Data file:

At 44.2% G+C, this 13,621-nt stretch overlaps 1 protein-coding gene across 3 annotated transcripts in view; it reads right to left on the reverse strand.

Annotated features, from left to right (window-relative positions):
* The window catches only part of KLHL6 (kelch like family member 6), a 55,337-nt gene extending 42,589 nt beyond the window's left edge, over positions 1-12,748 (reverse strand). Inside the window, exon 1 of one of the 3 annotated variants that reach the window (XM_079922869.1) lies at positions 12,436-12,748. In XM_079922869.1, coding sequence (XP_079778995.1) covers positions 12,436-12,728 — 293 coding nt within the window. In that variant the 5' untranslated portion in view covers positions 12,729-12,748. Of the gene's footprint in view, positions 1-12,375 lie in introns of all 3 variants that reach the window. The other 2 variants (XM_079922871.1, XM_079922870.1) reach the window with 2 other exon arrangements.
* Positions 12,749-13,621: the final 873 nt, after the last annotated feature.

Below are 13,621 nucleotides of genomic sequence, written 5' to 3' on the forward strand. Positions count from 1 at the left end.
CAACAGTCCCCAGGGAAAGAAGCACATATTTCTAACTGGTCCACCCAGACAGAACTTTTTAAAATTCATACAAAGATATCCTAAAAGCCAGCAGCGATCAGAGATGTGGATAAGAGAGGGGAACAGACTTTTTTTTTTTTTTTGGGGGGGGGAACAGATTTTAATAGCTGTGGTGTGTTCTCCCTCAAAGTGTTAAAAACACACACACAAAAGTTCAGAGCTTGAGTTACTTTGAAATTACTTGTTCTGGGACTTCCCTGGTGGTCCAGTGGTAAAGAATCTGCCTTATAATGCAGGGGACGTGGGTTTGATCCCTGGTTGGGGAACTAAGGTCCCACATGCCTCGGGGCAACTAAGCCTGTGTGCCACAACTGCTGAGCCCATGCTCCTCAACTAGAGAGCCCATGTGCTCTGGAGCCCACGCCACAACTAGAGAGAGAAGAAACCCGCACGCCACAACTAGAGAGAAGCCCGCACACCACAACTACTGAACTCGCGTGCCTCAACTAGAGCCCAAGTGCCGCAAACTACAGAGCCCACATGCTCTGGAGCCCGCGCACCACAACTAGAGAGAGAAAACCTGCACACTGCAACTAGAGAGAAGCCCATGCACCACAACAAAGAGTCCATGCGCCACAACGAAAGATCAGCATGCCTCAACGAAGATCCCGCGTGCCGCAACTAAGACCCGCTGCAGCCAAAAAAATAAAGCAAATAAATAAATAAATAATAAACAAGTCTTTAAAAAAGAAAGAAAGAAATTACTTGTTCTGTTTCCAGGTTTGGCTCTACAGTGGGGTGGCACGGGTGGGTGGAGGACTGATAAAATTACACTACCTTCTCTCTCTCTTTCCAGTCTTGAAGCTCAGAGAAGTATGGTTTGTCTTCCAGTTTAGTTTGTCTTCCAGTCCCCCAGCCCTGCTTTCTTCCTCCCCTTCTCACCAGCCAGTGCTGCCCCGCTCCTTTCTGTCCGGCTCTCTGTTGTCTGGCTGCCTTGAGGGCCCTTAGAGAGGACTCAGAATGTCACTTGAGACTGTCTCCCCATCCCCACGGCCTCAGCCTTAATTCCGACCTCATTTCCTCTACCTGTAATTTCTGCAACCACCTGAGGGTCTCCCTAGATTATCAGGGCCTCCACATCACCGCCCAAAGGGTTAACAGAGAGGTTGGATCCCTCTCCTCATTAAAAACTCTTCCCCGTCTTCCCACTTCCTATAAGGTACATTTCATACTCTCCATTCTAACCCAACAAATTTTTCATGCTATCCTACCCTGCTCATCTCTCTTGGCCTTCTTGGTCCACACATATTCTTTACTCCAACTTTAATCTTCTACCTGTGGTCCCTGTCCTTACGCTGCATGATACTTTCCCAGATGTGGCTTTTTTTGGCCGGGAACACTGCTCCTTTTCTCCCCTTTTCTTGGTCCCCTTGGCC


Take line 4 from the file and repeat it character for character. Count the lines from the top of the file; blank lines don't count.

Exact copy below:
* Positions 12,749-13,621: the final 873 nt, after the last annotated feature.